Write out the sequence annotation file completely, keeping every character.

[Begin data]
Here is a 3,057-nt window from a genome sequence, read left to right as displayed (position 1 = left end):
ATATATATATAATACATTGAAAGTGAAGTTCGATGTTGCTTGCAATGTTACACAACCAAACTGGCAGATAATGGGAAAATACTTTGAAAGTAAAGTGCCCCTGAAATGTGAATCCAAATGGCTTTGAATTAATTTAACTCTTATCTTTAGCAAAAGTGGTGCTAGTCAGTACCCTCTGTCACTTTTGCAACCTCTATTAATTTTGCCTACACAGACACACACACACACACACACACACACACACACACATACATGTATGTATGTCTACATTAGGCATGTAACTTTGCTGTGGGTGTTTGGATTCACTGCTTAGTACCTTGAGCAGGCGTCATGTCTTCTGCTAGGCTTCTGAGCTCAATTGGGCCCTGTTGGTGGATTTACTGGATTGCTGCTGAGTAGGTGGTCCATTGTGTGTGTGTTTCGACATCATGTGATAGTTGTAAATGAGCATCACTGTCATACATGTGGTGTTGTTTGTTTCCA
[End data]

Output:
Here is a 3,057-nt window from a genome sequence, read left to right as displayed (position 1 = left end):
ATATATATATAATACATTGAAAGTGAAGTTCGATGTTGCTTGCAATGTTACACAACCAAACTGGCAGATAATGGGAAAATACTTTGAAAGTAAAGTGCCCCTGAAATGTGAATCCAAATGGCTTTGAATTAATTTAACTCTTATCTTTAGCAAAAGTGGTGCTAGTCAGTACCCTCTGTCACTTTTGCAACCTCTATTAATTTTGCCTACACAGACACACACACACACACACACACACACACACACACATACATGTATGTATGTCTACATTAGGCATGTAACTTTGCTGTGGGTGTTTGGATTCACTGCTTAGTACCTTGAGCAGGCGTCATGTCTTCTGCTAGGCTTCTGAGCTCAATTGGGCCCTGTTGGTGGATTTACTGGATTGCTGCTGAGTAGGTGGTCCATTGTGTGTGTGTTTCGACATCATGTGATAGTTGTAAATGAGCATCACTGTCATACATGTGGTGTTGTTTGTTTCCA